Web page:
In short “the hopes of early charter advocates that successful charter schools would quickly create a tipping point in public education have clearly not materialized. As the Harvard economist Roland Fryer has pointed out, even with today’s rapid rate of charter growth, “it will take more than a hundred years for high-performing charter schools to educate every student in the country.”  What is needed is a change of mind set. Duncan says that “To make success the norm, I believe the charter sector will undergo a slow but profound shift of mindset. Charters will still be incubators of innovation. But they will no longer just be outsiders knocking at the door of the traditional school system.  To deliver on the dream, charters will become less like combatants in the battles over education and more like co-conspirators for change with traditional public schools. A new report from the Center for Reinventing Public Education discusses the real challenges to collaboration but also the progress that some cities are making in working together.”


“This shift toward collaboration is already under way in the charter sector. I see it in the partnerships that YES College Prep has formed with the Houston and Aldine school districts, and in KIPP’s partnerships in Houston. I see it in the new book from three Uncommon Schools leaders, Great Habits, Great Readers, which helps codify their schools’ K-4 reading taxonomy in the hope that it can help all elementary schools address the Common Core.And I see it in the groundbreaking collaboration of Roland Fryer with the Houston and Denver school districts.”


It is true that the charter schools brand has suffered from  inconsistencies in the quality of provision. There are some very good innovative chains  but there are others which have failed to open clear  blue water between themselves and other local schools. Its also  true that they tend to operate in the most challenging environment often with less per capita funding than other schools. But they still  need to keep raising their game if they seek to sustain the momentum. And States should ensure that their initial vetting procedures and regulatory regime are robust . Evidence shows  that autonomous schools only work effectively if they operate within a robust accountability framework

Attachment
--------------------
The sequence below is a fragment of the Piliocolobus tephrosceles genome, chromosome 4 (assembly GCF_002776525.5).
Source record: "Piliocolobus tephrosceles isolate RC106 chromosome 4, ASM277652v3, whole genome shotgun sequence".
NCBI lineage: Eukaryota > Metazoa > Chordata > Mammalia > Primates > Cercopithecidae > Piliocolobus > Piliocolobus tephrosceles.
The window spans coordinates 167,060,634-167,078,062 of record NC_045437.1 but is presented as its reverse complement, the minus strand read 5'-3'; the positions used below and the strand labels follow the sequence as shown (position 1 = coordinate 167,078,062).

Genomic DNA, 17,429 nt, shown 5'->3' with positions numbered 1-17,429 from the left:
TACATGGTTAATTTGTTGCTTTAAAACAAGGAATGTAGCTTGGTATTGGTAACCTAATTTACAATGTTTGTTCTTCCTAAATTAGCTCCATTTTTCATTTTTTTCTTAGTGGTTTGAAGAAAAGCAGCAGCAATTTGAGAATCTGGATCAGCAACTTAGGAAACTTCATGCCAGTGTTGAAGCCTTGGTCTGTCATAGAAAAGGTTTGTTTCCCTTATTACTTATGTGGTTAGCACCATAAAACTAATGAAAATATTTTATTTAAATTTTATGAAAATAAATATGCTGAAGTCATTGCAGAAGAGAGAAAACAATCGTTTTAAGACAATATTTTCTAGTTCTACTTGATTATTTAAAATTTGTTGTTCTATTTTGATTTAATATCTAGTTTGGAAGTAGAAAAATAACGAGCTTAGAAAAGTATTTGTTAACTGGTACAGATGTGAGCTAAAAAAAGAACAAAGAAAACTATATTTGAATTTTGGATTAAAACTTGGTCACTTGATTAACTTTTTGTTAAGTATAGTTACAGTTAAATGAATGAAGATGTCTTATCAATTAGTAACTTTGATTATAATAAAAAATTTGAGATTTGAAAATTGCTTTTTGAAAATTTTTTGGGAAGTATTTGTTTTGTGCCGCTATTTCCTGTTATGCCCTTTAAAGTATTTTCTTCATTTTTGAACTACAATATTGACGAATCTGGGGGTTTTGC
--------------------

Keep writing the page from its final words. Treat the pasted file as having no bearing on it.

The Charter Mindset Shift: From Conflict to Co-Conspirators Secretary Arne Duncan’s Remarks to the National Alliance for Public Charter Schools 2013 “Delivering On the Dream” conference JULY 2, 2013

Note:  The 2009 Credo study (Stanford University) issued the first comprehensive research into the performance of charter schools. The study, which considered 16 states, showed that just 17 per cent of charter schools outperformed mainstream schools, whereas 37 per cent performed “significantly worse”. The next (2013 )Credo study finds that charters in the original 16 states have made modest progress in raising student performance in both reading and mathematics, caused in part by the closure of 8 per cent of the charters in those states in the intervening years since the 2009 report as well as declining performance in the comparison traditional public schools over the same period. States have also tightened up their vetting procedures and  due diligence  for potential Charter providers .